A ‘hook’ (something exciting!) is then done to begin the genre – for example an experience / a letter / a problem to solve - to stimulate the pupils’ interest and a sense of purpose for writing.
All teachers start with a high quality text (either carefully chosen, adapted or written themselves) selected to appeal to the class. The text includes all the writer’s tricks that the children will be required to imitate. From here, the class will learn the text and its structure; learn and practise the writer’s tricks and experience similar ‘tricks’ in other pieces of writing. This process is called Imitation.
The teacher will go on to model how to plan and write a new, innovated version of the text, using the structure and writer’s tricks learnt from the modelled text. Children are actively involved with this process, which is called Innovation.
Finally the children will write their own version, using the planning grid and all the extracts and modelled writing pieces that have been accumulated during the sequence of lessons. The class teacher and teaching assistant can support with editing. This process is called Invention.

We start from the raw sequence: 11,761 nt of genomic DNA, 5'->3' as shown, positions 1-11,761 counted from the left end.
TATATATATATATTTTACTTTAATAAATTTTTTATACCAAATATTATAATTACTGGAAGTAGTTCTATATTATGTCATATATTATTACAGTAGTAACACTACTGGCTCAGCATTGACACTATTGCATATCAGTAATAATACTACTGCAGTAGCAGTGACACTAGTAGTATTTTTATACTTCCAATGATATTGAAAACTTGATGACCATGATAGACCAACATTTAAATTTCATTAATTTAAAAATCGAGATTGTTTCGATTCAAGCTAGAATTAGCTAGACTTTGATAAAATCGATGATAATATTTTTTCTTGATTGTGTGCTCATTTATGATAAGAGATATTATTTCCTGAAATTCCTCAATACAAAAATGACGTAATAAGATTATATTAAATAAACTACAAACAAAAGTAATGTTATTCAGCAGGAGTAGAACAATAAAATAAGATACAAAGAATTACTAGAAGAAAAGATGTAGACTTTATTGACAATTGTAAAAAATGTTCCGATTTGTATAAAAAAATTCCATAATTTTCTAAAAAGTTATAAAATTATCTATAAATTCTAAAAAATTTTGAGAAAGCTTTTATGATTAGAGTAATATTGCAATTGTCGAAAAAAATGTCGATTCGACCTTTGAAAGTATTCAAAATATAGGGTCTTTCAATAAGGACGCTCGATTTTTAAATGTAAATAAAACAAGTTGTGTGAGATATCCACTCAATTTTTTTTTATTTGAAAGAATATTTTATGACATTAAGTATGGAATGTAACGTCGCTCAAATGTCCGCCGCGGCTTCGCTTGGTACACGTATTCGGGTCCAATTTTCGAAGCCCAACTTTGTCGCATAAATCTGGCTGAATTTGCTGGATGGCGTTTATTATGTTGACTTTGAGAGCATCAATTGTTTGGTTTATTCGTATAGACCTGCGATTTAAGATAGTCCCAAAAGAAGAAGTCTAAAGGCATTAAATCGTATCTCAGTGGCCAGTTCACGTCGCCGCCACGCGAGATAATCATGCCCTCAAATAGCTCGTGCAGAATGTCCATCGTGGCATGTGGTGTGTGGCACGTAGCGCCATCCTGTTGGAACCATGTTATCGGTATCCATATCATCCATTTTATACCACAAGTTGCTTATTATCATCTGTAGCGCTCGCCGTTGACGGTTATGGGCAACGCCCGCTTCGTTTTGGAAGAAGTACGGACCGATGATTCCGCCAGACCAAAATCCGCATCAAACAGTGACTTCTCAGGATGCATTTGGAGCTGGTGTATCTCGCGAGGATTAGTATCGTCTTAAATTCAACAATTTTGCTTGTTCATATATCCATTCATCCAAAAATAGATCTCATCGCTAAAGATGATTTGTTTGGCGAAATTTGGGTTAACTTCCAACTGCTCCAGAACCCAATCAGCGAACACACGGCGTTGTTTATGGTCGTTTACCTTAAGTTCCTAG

During independent work, children will work with resources and support to match their level of learning. Similarly, expectations are differentiated for each group and children are assessed against an assessment criteria that is suitable for their level of learning.
At the end of each term, the children are given a writing task, chosen by the class teacher, which reflects a genre they have learnt during the term. This enables the class teacher to see what knowledge has ‘stuck’ and what needs to be revised upon in the subsequent term. This task may link to another subject area (for example an information text about learning completed in Science or Topic lessons, or a story written in response to a picture stimulus). This task - as well as other writing completed during the term in English and other subject areas – allows a teacher to assess a pupil’s progression and plan relevant next steps.
Phonics and Spellings